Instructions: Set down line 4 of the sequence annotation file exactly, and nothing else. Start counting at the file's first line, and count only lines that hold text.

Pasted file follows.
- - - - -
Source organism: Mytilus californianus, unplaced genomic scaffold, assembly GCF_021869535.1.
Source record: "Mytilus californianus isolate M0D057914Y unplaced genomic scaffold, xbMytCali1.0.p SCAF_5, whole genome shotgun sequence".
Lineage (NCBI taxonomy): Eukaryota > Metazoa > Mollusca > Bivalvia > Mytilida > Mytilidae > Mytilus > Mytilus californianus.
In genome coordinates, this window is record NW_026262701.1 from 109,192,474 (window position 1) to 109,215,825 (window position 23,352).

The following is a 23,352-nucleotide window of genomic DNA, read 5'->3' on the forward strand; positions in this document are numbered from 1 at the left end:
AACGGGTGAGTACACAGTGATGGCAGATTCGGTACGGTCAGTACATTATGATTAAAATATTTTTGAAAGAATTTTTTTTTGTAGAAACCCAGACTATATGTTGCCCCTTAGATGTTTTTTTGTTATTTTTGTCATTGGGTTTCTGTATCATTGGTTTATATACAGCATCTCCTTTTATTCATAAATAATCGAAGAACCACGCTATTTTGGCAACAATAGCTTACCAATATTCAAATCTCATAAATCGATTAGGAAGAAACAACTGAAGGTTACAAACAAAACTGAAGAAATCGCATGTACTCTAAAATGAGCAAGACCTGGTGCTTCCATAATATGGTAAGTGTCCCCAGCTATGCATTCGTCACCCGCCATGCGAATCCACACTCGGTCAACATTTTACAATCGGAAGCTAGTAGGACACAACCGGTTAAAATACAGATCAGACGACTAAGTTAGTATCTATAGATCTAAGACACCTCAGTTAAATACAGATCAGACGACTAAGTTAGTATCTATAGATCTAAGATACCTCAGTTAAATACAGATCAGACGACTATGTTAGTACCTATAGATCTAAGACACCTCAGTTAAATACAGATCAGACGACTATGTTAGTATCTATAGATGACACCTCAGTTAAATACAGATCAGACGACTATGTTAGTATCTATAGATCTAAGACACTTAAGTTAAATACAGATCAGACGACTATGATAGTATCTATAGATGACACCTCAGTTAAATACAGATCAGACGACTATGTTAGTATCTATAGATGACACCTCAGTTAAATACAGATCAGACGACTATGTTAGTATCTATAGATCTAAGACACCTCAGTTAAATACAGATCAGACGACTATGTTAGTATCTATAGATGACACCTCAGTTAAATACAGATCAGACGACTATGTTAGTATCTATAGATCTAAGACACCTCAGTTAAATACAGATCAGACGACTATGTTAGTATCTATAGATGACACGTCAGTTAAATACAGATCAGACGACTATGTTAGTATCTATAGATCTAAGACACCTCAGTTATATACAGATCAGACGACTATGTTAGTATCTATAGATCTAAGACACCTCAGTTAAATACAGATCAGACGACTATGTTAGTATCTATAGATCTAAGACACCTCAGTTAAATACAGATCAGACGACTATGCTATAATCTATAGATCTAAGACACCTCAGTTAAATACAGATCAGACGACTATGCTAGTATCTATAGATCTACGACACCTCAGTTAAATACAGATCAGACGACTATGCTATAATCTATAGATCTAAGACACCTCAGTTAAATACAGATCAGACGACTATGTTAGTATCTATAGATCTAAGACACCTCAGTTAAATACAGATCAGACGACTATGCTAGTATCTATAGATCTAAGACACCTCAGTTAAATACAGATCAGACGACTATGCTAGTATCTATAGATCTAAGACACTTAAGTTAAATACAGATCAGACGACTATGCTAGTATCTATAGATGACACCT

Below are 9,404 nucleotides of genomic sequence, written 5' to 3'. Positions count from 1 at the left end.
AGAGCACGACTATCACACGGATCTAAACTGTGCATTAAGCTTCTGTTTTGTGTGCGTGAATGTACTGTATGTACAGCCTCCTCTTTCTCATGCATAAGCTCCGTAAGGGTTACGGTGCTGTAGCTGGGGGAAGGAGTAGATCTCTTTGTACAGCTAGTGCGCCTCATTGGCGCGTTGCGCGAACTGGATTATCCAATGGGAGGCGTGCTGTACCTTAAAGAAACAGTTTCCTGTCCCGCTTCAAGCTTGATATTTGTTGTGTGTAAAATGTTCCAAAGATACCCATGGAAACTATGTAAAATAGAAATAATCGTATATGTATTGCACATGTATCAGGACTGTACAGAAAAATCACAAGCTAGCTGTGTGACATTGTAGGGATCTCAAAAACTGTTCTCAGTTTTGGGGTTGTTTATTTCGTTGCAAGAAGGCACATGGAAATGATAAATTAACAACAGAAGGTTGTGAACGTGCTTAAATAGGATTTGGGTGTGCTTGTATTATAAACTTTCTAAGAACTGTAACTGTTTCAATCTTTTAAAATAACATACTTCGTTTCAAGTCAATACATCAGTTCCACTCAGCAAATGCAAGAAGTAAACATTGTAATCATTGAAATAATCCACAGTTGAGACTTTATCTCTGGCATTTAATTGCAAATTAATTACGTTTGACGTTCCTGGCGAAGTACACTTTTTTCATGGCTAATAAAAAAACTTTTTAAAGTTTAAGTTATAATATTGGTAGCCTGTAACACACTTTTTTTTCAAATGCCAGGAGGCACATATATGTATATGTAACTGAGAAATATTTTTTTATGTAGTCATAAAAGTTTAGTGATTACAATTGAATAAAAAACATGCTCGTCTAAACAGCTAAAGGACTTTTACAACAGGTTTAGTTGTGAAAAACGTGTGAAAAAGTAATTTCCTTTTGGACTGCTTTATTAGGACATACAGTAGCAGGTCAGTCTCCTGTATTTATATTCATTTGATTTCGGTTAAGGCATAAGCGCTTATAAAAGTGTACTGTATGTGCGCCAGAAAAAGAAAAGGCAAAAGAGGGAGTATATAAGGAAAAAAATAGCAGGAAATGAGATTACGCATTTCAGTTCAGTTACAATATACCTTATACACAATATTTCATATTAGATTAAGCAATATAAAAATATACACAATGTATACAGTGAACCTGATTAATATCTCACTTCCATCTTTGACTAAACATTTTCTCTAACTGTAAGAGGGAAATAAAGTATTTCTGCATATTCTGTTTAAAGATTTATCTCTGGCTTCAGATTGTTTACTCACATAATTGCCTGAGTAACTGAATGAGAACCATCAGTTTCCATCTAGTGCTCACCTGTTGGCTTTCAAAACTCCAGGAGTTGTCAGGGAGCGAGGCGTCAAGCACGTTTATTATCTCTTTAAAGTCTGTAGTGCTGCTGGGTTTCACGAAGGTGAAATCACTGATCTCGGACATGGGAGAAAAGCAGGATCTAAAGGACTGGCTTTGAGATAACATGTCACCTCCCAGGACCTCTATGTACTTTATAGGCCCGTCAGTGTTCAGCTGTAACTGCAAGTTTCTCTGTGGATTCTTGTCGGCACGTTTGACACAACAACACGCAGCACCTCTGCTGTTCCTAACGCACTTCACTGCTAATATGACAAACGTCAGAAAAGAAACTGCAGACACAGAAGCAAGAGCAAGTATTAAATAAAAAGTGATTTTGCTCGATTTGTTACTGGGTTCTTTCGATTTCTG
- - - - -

In genome coordinates, this window is record NW_026262701.1 from 109,192,474 (window position 1) to 109,215,825 (window position 23,352).